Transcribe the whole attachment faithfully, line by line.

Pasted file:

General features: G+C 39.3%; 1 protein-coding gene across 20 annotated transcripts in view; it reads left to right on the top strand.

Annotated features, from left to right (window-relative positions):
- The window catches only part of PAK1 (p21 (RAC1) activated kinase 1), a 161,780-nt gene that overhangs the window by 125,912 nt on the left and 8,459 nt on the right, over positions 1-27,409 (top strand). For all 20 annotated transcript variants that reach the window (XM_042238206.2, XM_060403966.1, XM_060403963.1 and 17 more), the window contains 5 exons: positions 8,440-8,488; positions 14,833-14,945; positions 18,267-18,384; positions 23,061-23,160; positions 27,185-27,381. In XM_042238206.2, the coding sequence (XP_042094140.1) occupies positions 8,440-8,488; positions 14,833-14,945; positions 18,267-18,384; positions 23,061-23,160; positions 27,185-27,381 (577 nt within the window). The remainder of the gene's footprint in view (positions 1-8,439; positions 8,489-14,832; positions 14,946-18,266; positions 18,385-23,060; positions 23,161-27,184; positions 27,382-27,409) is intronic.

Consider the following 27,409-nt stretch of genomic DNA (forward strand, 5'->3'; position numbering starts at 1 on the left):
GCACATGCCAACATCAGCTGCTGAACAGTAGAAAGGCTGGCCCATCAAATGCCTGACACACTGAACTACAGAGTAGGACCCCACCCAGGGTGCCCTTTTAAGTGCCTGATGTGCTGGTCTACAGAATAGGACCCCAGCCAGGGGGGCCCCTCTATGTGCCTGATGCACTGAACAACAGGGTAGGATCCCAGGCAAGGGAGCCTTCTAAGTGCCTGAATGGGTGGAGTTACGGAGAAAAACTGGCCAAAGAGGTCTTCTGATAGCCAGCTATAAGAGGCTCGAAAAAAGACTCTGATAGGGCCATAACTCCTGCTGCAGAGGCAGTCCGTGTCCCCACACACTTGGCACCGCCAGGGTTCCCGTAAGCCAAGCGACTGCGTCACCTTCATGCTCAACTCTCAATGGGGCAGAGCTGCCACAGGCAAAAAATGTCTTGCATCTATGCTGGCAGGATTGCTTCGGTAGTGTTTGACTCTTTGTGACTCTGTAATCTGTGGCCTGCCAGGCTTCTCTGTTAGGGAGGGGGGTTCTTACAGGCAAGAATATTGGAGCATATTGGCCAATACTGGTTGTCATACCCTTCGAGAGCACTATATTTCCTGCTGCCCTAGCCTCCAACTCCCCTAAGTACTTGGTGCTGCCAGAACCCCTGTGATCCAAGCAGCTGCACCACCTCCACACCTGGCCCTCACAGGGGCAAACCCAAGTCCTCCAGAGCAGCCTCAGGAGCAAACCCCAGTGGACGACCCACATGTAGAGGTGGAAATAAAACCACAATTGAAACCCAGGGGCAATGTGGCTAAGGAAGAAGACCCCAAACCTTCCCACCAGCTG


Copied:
General features: G+C 39.3%; 1 protein-coding gene across 20 annotated transcripts in view; it reads left to right on the top strand.

Annotated features, from left to right (window-relative positions):
- The window catches only part of PAK1 (p21 (RAC1) activated kinase 1), a 161,780-nt gene that overhangs the window by 125,912 nt on the left and 8,459 nt on the right, over positions 1-27,409 (top strand). For all 20 annotated transcript variants that reach the window (XM_042238206.2, XM_060403966.1, XM_060403963.1 and 17 more), the window contains 5 exons: positions 8,440-8,488; positions 14,833-14,945; positions 18,267-18,384; positions 23,061-23,160; positions 27,185-27,381. In XM_042238206.2, the coding sequence (XP_042094140.1) occupies positions 8,440-8,488; positions 14,833-14,945; positions 18,267-18,384; positions 23,061-23,160; positions 27,185-27,381 (577 nt within the window). The remainder of the gene's footprint in view (positions 1-8,439; positions 8,489-14,832; positions 14,946-18,266; positions 18,385-23,060; positions 23,161-27,184; positions 27,382-27,409) is intronic.

Consider the following 27,409-nt stretch of genomic DNA (forward strand, 5'->3'; position numbering starts at 1 on the left):
GCACATGCCAACATCAGCTGCTGAACAGTAGAAAGGCTGGCCCATCAAATGCCTGACACACTGAACTACAGAGTAGGACCCCACCCAGGGTGCCCTTTTAAGTGCCTGATGTGCTGGTCTACAGAATAGGACCCCAGCCAGGGGGGCCCCTCTATGTGCCTGATGCACTGAACAACAGGGTAGGATCCCAGGCAAGGGAGCCTTCTAAGTGCCTGAATGGGTGGAGTTACGGAGAAAAACTGGCCAAAGAGGTCTTCTGATAGCCAGCTATAAGAGGCTCGAAAAAAGACTCTGATAGGGCCATAACTCCTGCTGCAGAGGCAGTCCGTGTCCCCACACACTTGGCACCGCCAGGGTTCCCGTAAGCCAAGCGACTGCGTCACCTTCATGCTCAACTCTCAATGGGGCAGAGCTGCCACAGGCAAAAAATGTCTTGCATCTATGCTGGCAGGATTGCTTCGGTAGTGTTTGACTCTTTGTGACTCTGTAATCTGTGGCCTGCCAGGCTTCTCTGTTAGGGAGGGGGGTTCTTACAGGCAAGAATATTGGAGCATATTGGCCAATACTGGTTGTCATACCCTTCGAGAGCACTATATTTCCTGCTGCCCTAGCCTCCAACTCCCCTAAGTACTTGGTGCTGCCAGAACCCCTGTGATCCAAGCAGCTGCACCACCTCCACACCTGGCCCTCACAGGGGCAAACCCAAGTCCTCCAGAGCAGCCTCAGGAGCAAACCCCAGTGGACGACCCACATGTAGAGGTGGAAATAAAACCACAATTGAAACCCAGGGGCAATGTGGCTAAGGAAGAAGACCCCAAACCTTCCCACCAGCTG